National Diabetes Month: Officials Say “Get Tested”

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OCEAN COUNTY – Ocean County officials are recognizing the month of November as National Diabetes Awareness Month in order to raise awareness on the disease that affects thousands of Ocean County residents.

“Although diabetes is not a curable disease, detection and treatment often result in those affected being able to live long and healthy lives,” said Daniel E. Regenye, Ocean County Health Department Public Health Coordinator.

This year’s National Diabetes Awareness Month will be focusing on promoting health after gestational diabetes, which is a type of diabetes which develops during pregnancy. According to Regenye, mothers who’ve had gestational diabetes need to be aware that they and their children have an increased lifelong risk for developing type 2 diabetes, although most of the time gestational diabetes goes away after the baby is born.

“Even if the diabetes goes away, there is a greater chance of getting diabetes as children from that pregnancy are at future risk for obesity and type 2 diabetes and half of all women who had gestational diabetes go on to develop type 2 diabetes,” he said.

Officials advise that women with gestational diabetes get tested within four months of the birth and every three years after that.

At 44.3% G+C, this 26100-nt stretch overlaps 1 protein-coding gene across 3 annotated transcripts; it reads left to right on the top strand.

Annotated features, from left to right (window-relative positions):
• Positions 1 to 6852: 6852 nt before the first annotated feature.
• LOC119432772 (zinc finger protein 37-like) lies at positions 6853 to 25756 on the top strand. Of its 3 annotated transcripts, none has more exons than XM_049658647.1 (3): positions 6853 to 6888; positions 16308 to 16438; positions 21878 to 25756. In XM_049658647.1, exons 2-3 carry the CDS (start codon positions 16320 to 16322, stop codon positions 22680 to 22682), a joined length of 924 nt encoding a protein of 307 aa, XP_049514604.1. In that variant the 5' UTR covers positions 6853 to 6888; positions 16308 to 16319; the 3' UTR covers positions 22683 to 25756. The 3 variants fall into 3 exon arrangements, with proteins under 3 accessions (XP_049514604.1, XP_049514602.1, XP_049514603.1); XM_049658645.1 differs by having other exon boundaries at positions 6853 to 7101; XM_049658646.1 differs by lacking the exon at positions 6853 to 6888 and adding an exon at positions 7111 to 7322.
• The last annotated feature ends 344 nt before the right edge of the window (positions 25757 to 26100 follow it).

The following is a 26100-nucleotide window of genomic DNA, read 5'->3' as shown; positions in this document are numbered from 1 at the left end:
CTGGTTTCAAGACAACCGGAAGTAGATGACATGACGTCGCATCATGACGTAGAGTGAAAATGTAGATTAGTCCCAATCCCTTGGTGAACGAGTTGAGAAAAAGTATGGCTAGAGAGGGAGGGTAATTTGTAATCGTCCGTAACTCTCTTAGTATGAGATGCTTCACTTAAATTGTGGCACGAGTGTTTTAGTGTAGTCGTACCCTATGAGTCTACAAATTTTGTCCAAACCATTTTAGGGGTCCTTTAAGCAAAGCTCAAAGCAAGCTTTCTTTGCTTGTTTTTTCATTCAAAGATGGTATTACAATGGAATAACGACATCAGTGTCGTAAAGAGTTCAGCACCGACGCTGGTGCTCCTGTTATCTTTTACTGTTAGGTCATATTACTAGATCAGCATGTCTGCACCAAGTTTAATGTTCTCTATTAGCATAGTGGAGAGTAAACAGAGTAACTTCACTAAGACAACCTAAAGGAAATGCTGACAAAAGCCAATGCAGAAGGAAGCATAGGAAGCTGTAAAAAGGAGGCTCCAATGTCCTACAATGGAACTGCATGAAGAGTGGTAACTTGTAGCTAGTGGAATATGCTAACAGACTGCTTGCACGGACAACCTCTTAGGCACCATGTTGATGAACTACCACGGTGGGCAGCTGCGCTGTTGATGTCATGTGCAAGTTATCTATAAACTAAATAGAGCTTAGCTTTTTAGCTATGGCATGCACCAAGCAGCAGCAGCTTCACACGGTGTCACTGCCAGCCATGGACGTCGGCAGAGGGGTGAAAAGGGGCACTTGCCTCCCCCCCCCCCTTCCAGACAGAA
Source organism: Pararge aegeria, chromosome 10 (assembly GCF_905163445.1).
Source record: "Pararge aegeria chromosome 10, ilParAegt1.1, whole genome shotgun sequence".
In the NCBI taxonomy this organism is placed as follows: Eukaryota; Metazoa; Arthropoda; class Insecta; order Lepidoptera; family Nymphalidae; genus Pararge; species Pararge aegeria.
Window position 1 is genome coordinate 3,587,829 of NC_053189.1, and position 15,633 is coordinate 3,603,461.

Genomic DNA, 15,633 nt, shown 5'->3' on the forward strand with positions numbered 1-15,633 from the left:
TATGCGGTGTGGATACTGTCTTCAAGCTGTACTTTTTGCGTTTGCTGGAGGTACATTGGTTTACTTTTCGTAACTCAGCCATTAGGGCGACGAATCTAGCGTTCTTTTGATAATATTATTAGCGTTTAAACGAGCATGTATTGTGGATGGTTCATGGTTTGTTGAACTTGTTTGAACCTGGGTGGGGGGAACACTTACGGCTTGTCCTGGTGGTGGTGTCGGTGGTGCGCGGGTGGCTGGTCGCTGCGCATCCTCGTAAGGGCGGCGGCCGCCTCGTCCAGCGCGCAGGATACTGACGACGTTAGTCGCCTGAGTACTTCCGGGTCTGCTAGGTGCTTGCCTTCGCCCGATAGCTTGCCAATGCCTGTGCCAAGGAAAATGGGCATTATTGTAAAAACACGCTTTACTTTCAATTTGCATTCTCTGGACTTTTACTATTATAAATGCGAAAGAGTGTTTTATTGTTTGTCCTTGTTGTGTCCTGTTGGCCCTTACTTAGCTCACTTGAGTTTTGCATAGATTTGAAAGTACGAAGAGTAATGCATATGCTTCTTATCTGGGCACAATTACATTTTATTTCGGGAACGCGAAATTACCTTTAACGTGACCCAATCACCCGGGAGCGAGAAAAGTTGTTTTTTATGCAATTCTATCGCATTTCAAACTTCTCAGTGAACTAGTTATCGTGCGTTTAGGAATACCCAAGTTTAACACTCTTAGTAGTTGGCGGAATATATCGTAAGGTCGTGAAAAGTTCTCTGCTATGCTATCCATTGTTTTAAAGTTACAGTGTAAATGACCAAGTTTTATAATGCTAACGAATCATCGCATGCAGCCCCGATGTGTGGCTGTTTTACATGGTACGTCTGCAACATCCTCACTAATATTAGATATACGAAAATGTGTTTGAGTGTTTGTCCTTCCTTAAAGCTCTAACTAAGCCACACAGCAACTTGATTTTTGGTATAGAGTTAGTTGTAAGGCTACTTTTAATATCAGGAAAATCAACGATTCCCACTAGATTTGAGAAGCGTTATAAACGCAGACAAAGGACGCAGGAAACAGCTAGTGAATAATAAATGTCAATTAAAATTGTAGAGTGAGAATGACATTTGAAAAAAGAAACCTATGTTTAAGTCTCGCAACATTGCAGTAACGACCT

Gestational diabetes is more common than you might think. One in four Americans with diabetes are not aware of it, which means that approximately 7 million Americans are living with a disease for which treatment is available.

“Type 2 diabetes, more common among adults, is also known as insulin resistance, and age, weight and family history all may have a role in the development of this disease. Prediabetes, also known as impaired glucose tolerance, can be detected with a simple blood test prior to developing into full type 2 diabetes,” stated Regenye.

Freeholder Director and Board of Health Liaison Gerry P. Little reminds Ocean County residents to take advantage of diabetes awareness month, noting that “healthier living promotes a better quality of life for all to enjoy.”

Any residents who experience symptoms like hunger and fatigue, frequent urination, dry mouth and itchy skin and blurred vision are encouraged to seek medical advice.

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